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Clemson joins Florida State, becomes second school to sue ACC as it seeks to exit conference

Clemson sued the Atlantic Coast Conference in a South Carolina court on Tuesday, joining Florida State in challenging the league’s right to charge schools hundreds of millions of dollars to leave.

The complaint filed in Pickens County says the ACC’s “exorbitant $140 million” exit penalty and the grant of rights used to bind schools to a conference through their media rights should be struck down.

“Each of these erroneous assertions separately hinders Clemson’s ability to meaningfully explore its options regarding conference membership, to negotiate alternative revenue-sharing proposals among ACC members and to obtain full value for its future media rights,” the school said in the lawsuit.

Clemson said it has not given notice that it is exiting the ACC and remains a member of the conference.

“The ACC remains confident that its agreements with all its members will be affirmed by the courts,” ACC Commissioner and Virginia President Jim Ryan, chairman of the conference board, said in a statement. “Clemson, along with all ACC members, voluntarily signed and re-signed the 2013 and 2016 Grant of Rights, which is binding through 2036. In addition, Clemson agreed to the process and procedures for withdrawal. The Conference’s legal counsel will vigorously enforce the agreement and bylaws in the best interests of the ACC’s current and incoming members.”

In December, Florida State’s board of trustees sued the ACC in Florida, making similar claims. The ACC pre-emptively filed a lawsuit against Florida State in North Carolina, where the conference offices are located, saying the school’s actions were a breach of contract.

Florida State claims exiting the ACC before the grant of rights and current media rights deal with ESPN runs out in 2036 would cost $572 million. The first hearing in the North Carolina case is scheduled for Friday.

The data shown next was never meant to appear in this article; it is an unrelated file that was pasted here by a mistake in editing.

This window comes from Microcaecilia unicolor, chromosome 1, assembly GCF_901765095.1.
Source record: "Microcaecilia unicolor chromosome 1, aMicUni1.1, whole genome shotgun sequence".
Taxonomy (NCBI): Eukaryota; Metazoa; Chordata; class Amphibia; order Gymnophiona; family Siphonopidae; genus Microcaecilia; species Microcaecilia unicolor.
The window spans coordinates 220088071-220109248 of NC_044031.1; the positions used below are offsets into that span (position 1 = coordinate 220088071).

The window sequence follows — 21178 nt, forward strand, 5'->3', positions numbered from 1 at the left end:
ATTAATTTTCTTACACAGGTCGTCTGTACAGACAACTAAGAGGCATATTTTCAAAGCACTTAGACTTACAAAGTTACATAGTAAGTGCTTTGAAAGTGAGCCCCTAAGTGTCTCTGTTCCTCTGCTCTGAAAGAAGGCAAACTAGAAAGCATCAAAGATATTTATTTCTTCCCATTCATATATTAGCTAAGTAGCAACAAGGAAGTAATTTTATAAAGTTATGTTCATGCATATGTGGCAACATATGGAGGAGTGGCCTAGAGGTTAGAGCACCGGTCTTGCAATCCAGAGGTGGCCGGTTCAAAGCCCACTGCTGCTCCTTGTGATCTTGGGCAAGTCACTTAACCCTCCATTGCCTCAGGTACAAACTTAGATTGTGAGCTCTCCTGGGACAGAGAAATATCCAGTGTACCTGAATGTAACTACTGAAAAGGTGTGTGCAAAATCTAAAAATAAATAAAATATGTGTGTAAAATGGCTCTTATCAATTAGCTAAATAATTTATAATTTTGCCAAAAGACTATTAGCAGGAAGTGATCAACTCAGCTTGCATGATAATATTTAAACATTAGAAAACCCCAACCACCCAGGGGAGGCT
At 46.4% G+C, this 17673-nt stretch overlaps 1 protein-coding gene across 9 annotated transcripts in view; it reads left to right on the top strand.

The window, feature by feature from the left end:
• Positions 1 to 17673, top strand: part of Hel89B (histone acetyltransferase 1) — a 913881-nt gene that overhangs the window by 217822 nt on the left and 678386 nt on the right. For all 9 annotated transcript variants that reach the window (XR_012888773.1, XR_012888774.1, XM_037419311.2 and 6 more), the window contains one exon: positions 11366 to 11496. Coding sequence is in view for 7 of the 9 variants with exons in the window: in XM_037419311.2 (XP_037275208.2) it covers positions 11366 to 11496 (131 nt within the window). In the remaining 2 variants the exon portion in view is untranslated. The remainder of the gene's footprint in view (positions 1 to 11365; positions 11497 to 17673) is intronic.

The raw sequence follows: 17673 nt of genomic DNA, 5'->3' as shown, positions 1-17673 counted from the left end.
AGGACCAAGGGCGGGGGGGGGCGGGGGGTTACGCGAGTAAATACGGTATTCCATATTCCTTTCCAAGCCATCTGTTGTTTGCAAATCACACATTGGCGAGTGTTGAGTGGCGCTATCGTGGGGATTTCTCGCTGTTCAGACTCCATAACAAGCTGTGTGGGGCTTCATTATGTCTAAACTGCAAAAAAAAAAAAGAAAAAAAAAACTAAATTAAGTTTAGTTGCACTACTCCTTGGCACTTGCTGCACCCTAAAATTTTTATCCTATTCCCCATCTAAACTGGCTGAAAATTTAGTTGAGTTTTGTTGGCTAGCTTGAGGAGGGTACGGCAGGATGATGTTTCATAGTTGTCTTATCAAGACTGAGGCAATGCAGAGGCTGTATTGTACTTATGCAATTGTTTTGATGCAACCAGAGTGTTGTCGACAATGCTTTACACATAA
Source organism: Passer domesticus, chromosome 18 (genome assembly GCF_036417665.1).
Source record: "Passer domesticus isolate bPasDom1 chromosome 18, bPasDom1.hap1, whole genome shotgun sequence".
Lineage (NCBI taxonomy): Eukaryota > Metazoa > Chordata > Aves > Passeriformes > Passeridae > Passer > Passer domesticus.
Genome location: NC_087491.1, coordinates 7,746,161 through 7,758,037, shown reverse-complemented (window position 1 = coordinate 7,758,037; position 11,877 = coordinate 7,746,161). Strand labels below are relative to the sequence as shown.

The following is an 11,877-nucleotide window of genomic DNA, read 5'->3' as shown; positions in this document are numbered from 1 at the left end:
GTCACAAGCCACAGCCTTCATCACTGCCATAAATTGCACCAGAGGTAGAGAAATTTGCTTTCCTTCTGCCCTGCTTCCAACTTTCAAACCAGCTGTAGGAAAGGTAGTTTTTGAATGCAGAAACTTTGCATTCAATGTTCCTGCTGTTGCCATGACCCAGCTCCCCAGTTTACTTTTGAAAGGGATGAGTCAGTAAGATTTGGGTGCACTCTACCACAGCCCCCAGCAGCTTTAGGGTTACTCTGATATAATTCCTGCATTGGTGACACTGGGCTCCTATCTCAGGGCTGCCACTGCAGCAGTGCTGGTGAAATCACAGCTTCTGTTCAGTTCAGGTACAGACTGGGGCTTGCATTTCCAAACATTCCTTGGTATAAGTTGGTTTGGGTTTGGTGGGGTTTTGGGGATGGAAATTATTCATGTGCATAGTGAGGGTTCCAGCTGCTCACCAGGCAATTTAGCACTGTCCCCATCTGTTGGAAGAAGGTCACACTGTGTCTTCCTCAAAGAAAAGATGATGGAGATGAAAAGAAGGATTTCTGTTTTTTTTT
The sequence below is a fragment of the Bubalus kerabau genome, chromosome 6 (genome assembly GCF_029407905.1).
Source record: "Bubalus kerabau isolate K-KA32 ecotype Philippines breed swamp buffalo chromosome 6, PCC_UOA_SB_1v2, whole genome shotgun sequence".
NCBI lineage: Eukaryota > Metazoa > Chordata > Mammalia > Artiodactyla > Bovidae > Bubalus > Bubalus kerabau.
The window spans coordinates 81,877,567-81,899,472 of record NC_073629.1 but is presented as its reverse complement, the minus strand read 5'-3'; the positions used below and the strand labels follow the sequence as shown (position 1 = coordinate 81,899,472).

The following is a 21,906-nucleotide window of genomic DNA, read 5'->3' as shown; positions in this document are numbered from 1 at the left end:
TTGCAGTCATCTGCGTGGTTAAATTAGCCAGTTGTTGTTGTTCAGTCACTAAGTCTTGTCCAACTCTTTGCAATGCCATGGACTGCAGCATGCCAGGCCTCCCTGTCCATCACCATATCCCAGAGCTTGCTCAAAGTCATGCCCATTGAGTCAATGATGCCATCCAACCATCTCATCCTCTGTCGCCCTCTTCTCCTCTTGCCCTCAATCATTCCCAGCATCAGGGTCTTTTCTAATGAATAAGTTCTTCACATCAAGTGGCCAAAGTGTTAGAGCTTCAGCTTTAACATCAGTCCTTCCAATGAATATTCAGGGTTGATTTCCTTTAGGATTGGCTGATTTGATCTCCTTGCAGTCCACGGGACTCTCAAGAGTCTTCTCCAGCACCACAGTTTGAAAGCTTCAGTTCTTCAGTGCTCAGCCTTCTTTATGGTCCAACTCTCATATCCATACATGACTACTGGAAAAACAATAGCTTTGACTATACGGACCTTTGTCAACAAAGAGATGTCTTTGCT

Clemson is a charter member of the ACC, dating back to its founding in 1953. The school emerged over the last decade as a national college football powerhouse, winning national championships in 2016 and 2018.

Clemson and Florida State are the only ACC schools to reach the four-team College Football Playoff since its inception in 2014.

Nine Bowl Subdivision conferences, including the ACC, agreed last week on a new six-year deal to continue participating in the CFP through the 2031 football season. That includes a revenue-sharing deal that gives the Big Ten and Southeastern conferences almost double the annual distribution to the ACC and Big 12.

With the ACC falling behind the Big Ten and SEC in revenue distribution, mostly tied to media rights deals, some ACC members have grown anxious, worried that schools in those two leagues could soon be bringing in $40 million to $50 million more annually and gain competitive advantages.

In the lawsuit, Clemson maintains the ACC’s interpretation of the grant of rights agreement signed by all 17 members that runs concurrent to the contract with ESPN is wrong. While the conference says the grant of rights allows it to own the media rights to Clemson’s home games after the school leaves the conference, Clemson disagrees.

“By espousing an inaccurate interpretation of the grant of rights agreements and allowing that interpretation to proliferate throughout the media, the ACC has cast a harmful cloud of doubt on Clemson’s ability to engage in meaningful discussions with other conferences and media providers regarding potential future collaborations and/or to negotiate alternative revenue-sharing proposals among ACC members,” Clemson said in the lawsuit.

Florida State has been the most vocal critic of the ACC’s equal revenue distribution model, but Clemson has also been pushing for the conference to direct more money to its top brands, including North Carolina, Miami, Virginia Tech, Virginia and North Carolina State.

The ACC agreed to create a bonus pool to reward schools for postseason success in football and basketball. The conference also expanded last year, adding Stanford, California and SMU, The new schools join in August, and have agreed to drastically reduced annual conference revenue distributions, with the additional money ESPN must pay for new members going into the performance bonus fund.

Clemson and Florida State both voted against expansion, along with Miami and North Carolina, but the conference got the two-thirds majority it needed to add the Northern California schools that were desperate to find a new power conference after the demise of the Pac-12 and Dallas-based SMU.

The rest of the ACC consists of Boston College, Syracuse, Wake Forest, Louisville, Duke, Pittsburgh and Georgia Tech, plus Notre Dame for all sports but football and hockey.